What is visual regression?The appearance of a web application is usually defined by a cascading style sheet (CSS) file. Your product might use a different flavour of CSS like SCSS, SASS, or LESS. They all describe the format and layout of your web-based user interface.
When you make a change to your product, you are likely change how it looks. You might intentionally be working on a design task e.g. fixing the display of a modal dialog. Or you might be working on a piece of functionality that is driven through the user interface, which means that you need to edit the content of a screen e.g. adding a nickname field to a bank account. In both cases you probably need to edit the underlying style sheet.
A problem can arise when the piece of the style sheet that you are editing is used in more than one place within the product, which is often the case. The change that you make will look great in the particular screen that you're working in, but cause a problem in another screen in another area of the application. We call these types of problems visual regression.
It is not always easy to determine where these regression issues might appear because style sheets are applied in a cascade. An element on your page may inherit a number of display properties from parent elements. Imagine a blue button with a label in Arial font where the colour of the button is defined for that element but the font of the button label is defined for the page as a whole. Changing the font of that button by editing the parent definition could have far-reaching consequences.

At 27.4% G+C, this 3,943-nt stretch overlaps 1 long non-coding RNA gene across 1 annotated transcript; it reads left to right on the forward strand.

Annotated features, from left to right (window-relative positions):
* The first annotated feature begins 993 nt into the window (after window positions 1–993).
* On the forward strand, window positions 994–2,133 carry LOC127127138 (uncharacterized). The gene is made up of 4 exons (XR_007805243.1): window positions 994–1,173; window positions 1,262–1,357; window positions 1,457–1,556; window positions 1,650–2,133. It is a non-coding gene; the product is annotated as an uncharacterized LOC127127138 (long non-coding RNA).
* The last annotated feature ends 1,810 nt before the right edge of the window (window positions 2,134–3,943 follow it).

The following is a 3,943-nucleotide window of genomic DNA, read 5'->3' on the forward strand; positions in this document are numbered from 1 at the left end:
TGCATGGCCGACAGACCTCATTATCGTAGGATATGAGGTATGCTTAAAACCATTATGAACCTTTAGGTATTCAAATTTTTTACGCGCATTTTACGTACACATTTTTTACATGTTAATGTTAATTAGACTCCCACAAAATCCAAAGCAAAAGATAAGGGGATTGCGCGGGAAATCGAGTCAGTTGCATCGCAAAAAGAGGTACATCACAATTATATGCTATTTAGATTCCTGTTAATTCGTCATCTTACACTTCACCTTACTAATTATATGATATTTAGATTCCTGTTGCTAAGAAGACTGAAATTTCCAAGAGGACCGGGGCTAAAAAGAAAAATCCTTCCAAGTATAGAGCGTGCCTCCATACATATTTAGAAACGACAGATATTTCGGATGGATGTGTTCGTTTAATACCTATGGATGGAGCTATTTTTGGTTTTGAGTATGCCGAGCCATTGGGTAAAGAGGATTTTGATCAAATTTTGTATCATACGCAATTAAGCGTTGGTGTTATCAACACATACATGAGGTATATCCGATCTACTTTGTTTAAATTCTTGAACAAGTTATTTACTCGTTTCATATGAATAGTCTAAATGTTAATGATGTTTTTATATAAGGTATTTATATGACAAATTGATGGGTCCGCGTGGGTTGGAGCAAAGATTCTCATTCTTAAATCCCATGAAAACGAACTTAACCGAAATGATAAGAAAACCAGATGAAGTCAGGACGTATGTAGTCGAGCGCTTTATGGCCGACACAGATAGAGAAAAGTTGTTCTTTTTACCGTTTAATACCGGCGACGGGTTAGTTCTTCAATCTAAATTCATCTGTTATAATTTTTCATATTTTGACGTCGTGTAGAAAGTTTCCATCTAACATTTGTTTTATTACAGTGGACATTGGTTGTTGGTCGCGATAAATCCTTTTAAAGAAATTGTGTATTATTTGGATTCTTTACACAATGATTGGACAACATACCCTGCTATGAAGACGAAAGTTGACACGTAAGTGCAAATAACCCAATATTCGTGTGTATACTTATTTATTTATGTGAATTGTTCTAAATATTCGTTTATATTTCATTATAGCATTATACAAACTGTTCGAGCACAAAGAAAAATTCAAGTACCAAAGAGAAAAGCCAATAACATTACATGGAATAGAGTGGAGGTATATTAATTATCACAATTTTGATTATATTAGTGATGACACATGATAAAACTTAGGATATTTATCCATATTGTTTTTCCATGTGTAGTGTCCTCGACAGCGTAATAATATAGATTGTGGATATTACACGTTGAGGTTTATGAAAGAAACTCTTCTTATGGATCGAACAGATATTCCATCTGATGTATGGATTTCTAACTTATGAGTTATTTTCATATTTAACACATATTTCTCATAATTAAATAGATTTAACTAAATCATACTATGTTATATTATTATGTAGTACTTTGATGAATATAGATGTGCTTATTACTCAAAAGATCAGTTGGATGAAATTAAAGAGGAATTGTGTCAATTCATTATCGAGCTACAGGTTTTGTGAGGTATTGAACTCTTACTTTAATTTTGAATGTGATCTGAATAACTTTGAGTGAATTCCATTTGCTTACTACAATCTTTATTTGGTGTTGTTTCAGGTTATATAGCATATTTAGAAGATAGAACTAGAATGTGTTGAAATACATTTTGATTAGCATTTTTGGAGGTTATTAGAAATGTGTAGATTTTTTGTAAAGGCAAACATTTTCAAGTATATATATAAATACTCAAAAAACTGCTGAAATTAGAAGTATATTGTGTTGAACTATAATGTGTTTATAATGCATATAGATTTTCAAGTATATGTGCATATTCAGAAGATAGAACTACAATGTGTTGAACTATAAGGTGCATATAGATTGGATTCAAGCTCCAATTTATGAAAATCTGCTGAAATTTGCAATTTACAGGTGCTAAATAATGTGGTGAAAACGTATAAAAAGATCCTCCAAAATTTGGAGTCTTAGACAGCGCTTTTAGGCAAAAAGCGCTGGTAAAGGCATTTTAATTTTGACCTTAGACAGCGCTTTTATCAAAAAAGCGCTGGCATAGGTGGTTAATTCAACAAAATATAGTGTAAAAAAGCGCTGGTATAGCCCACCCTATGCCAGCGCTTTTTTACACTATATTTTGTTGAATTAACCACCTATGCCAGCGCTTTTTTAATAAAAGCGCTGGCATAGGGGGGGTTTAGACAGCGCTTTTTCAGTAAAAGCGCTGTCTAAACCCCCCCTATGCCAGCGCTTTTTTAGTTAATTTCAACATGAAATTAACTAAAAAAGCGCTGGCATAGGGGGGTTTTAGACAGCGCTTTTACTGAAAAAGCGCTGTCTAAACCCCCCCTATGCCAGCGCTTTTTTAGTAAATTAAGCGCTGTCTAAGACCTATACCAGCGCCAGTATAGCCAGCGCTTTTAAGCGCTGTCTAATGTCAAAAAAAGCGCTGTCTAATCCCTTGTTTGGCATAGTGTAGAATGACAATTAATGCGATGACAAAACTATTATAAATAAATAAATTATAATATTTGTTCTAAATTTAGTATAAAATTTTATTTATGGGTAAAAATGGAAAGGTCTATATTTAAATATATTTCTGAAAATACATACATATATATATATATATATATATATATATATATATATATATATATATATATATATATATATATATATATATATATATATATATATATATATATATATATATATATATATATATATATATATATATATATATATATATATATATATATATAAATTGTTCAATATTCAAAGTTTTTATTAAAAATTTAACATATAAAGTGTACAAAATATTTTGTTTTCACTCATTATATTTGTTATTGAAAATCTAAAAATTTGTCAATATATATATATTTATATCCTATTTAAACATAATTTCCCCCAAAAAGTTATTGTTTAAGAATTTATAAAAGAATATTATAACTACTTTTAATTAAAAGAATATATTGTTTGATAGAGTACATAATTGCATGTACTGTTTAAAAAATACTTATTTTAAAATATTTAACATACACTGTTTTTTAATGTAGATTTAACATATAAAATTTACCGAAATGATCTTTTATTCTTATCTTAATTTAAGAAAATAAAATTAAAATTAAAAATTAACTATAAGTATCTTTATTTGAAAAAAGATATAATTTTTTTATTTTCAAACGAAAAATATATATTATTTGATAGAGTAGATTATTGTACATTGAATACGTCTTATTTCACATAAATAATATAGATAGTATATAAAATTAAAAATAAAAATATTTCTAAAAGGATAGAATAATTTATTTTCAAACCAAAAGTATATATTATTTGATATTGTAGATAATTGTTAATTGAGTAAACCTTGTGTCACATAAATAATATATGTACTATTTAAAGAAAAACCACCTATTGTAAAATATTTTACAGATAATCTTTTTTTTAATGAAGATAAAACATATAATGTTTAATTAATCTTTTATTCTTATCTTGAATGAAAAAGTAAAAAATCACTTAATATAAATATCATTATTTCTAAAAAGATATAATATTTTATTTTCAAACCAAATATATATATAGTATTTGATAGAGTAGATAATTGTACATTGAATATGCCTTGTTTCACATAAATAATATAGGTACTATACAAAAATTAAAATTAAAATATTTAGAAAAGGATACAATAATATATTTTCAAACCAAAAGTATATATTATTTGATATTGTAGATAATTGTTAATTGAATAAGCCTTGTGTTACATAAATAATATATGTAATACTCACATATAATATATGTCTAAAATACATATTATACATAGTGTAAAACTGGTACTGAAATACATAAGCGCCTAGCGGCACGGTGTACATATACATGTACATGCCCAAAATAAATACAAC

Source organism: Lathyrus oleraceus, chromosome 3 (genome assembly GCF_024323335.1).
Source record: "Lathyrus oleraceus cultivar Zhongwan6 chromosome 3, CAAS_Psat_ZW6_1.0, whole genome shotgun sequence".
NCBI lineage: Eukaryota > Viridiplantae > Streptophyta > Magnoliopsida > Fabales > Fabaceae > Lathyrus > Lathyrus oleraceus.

We use automated visual regression to quickly identify differences in the appearance of our product. We compare a snapshot taken prior to our change with a snapshot taken after our change, then highlight the differences between the two. A person can look through the results of these image comparisons to determine what is expected and what is a problem.
|Manufactured example to illustrate image comparison|
Team One StrategyThe first team to adopt automated visual regression in my organisation was our public website, a product with a constantly evolving user interface.
The test automation strategy for this product includes a number of targeted suites. There are functional tests written in Selenium that examine the application forms, calculators, and other tools that require user interaction. There are API tests that check the integration of our website to other systems. We have a good level of coverage for the behaviour of the product.